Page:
Israeli mass movement for social justice grows

Municipalities across Israel shut down on Monday as workers observed a general strike called by the Local Authorities Union to support a growing movement for social justice that has swept Israel in the last two weeks

“We have called for a one-day strike,” said Shlomo Buhbut, president of the Local Authorities Union to AFP, the French media equivalent to the AP in the US. “The municipalities are closed to the public and rubbish collectors will not be emptying rubbish bins. As representatives of the municipalities and the local authorities, we represent the whole population so we cannot stand by with our arms crossed doing nothing while the entire population is demonstrating for social justice. If the government does nothing, we don’t rule out the possibility of taking additional measures.”

Buhbut was talking about a series of demonstrations and direct actions that have taken place recently to protest the lack of affordable housing, rising consumer prices, and stagnant wages.

The movement began two weeks ago when a handful of protestors set up a tent city in an affluent section of Tel Aviv to protest a new housing law that fails to address a growing problem in Israel–a lack of affordable housing. The tent city started with six tents but grew to 400 in a number of days.

The tent city started to attract attention and support for the protestors began to grow. Supporters include secular and religious Jews as well as Jews and Arabs. On Saturday, more than 150,000 people demonstrated in the streets of at least ten Israeli cities demanding affordable housing, a more robust welfare state, increased wages, and an end to the steadily increasing cost of living in Israel.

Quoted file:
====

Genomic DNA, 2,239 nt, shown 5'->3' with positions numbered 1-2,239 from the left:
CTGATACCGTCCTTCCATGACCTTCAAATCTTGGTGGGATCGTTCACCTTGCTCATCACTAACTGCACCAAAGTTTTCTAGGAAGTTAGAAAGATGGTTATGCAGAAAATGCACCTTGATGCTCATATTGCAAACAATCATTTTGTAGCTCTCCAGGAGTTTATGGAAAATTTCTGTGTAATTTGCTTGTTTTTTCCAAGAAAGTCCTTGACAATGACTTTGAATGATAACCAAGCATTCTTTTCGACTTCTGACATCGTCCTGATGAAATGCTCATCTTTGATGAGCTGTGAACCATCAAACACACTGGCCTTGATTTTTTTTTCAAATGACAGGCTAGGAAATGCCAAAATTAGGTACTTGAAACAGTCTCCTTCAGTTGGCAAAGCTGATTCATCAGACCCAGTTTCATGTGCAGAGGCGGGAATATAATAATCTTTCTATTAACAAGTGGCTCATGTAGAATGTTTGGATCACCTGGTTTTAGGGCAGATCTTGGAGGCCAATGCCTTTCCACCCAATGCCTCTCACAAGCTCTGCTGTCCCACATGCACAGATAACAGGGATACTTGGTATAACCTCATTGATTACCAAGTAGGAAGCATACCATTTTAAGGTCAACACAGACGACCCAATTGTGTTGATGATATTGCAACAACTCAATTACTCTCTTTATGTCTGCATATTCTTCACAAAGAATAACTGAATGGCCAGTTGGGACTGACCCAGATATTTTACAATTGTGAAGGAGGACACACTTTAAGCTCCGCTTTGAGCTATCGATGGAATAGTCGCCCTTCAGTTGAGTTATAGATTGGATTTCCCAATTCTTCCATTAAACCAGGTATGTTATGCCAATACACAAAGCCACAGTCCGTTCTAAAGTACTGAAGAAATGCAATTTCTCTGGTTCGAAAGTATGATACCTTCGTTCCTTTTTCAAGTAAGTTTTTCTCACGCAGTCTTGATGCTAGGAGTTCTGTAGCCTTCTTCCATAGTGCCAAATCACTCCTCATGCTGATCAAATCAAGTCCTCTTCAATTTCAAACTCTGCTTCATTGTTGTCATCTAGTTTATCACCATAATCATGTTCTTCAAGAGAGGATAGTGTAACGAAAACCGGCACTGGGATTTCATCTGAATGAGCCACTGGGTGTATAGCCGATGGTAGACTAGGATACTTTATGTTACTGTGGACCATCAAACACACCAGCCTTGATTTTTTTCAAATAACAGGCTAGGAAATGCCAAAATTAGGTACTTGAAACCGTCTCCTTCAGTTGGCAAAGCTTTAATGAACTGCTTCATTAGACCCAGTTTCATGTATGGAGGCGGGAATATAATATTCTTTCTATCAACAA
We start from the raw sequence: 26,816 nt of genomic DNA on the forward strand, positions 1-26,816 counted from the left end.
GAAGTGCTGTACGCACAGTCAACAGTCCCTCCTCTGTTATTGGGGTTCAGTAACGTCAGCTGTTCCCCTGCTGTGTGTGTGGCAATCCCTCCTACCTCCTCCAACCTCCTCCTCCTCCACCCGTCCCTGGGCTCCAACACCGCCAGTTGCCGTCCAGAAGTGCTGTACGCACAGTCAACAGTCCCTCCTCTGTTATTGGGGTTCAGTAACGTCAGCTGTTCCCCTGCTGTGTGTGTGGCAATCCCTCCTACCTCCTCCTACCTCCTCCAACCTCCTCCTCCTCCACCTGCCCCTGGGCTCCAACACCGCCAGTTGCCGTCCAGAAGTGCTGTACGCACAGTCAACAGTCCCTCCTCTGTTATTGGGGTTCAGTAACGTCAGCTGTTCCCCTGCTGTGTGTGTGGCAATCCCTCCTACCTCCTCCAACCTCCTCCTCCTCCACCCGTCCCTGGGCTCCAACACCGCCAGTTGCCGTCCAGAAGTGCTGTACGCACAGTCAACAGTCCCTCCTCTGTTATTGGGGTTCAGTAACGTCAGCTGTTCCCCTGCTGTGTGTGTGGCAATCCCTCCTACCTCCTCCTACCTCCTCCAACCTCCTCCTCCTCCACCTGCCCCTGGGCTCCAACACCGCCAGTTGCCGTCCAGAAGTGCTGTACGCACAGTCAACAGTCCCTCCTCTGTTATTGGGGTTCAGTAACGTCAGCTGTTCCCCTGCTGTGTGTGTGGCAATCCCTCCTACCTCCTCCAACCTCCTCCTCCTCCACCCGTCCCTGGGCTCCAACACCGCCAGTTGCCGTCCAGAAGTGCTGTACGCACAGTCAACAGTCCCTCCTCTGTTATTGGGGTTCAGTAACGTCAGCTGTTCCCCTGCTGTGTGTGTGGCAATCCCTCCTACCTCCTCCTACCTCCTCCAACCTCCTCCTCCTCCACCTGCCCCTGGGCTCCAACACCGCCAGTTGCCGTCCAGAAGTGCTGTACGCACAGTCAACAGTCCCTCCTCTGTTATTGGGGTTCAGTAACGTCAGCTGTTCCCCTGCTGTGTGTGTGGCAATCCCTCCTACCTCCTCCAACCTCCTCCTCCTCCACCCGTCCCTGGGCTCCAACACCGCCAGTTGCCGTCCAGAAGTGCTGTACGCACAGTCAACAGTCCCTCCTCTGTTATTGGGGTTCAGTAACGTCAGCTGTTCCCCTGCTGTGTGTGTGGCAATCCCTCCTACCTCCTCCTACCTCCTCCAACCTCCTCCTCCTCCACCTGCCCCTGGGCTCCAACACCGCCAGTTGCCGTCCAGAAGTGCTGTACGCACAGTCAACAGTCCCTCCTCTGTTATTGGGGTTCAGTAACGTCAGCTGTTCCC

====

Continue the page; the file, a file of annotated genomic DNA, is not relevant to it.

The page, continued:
As Israel has implemented neo-liberal economic policies that enhance the power of the country’s capitalist and let the market establish prices, workers have found it harder to live a decent life. “Over the last five years, the  average income in Israel has increased by 17% and food prices by 25%. Water  rates have gone up 40% and gasoline by 23%. The average apartment price has gone  up 55% and rent by 27%.” said Sever Plocker, a financial journalist for the Los Angeles Times.

The final straw came when the Israeli Knesset passed a National Housing Committees law that did little to address the problem of affordable housing, but instead made it easier for developers to build high-end and commercial buildings. “The National Housing Committees (law) will do more harm than good,” said Gil Gan-Mor, an attorney with the Association for Civil Rights in Israel. “Instead, we will continue to see the large land reserves in the center of Israel turning into sky-scraper neighborhoods for wealthy residents only.”

Soon after the law was passed the tent city was erected. While some in the media have characterized the protest as being driven by Facebook postings, reports that the protests are the fruit of long-term organizing by various youth groups like the Hashomer Hatzair and the leftist Koach Laovdim – Democratic Workers’ Organization, a new general trade union founded in 2007 that unites workers from a variety of industries and nationalities.

The demonstrations have taken a decidedly anti-capitalist identity. According to a +972, a blog of reporting and commentary from Israel and the Palestinian authorities, the main rallying cry of the demonstration on Saturday was “The people! Want! Social justice” and the chants of the demonstrators included “a generous dose” of “Bibi (Prime Minister Netanyahu) go home,” as well as anti-capitalism, pro-welfare state slogans, all laced with dripping sarcasm along the lines of: ‘The market is free, but we’re slaves’.”

The crisis has become so severe that Prime Minister Netanyahu canceled a planned trip to Poland and pledged to meet with representatives of the protestors to address their concerns.

In the meantime, the Israeli national labor federation Histadrut said it supported the overall goals of the demonstrations, but so far has resisted throwing its full weight behind the movement. Forcing the Prime Minister into direct negotiations with the protestors was an attempt to “humiliate the prime minister, which is unacceptable,” said Histadrut head Ofer Eini.


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